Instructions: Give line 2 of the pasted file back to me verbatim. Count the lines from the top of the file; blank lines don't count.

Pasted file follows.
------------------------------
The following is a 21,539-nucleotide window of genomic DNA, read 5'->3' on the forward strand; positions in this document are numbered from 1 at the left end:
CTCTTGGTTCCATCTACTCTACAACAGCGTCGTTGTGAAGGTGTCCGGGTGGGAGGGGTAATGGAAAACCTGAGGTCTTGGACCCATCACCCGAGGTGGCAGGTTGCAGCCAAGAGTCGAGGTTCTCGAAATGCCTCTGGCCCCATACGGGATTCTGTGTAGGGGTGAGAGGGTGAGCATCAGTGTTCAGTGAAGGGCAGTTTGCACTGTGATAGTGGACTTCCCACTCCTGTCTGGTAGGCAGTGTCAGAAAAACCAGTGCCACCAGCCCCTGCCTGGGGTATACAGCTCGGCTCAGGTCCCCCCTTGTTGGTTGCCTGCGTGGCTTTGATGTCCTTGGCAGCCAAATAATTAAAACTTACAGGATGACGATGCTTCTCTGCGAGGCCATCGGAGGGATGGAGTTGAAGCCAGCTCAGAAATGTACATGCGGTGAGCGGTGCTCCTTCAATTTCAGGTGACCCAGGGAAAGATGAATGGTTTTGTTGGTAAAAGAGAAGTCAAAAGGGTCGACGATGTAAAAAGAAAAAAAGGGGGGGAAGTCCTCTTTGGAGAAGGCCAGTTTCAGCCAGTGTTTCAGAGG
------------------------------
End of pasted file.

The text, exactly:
CTCTTGGTTCCATCTACTCTACAACAGCGTCGTTGTGAAGGTGTCCGGGTGGGAGGGGTAATGGAAAACCTGAGGTCTTGGACCCATCACCCGAGGTGGCAGGTTGCAGCCAAGAGTCGAGGTTCTCGAAATGCCTCTGGCCCCATACGGGATTCTGTGTAGGGGTGAGAGGGTGAGCATCAGTGTTCAGTGAAGGGCAGTTTGCACTGTGATAGTGGACTTCCCACTCCTGTCTGGTAGGCAGTGTCAGAAAAACCAGTGCCACCAGCCCCTGCCTGGGGTATACAGCTCGGCTCAGGTCCCCCCTTGTTGGTTGCCTGCGTGGCTTTGATGTCCTTGGCAGCCAAATAATTAAAACTTACAGGATGACGATGCTTCTCTGCGAGGCCATCGGAGGGATGGAGTTGAAGCCAGCTCAGAAATGTACATGCGGTGAGCGGTGCTCCTTCAATTTCAGGTGACCCAGGGAAAGATGAATGGTTTTGTTGGTAAAAGAGAAGTCAAAAGGGTCGACGATGTAAAAAGAAAAAAAGGGGGGGAAGTCCTCTTTGGAGAAGGCCAGTTTCAGCCAGTGTTTCAGAGG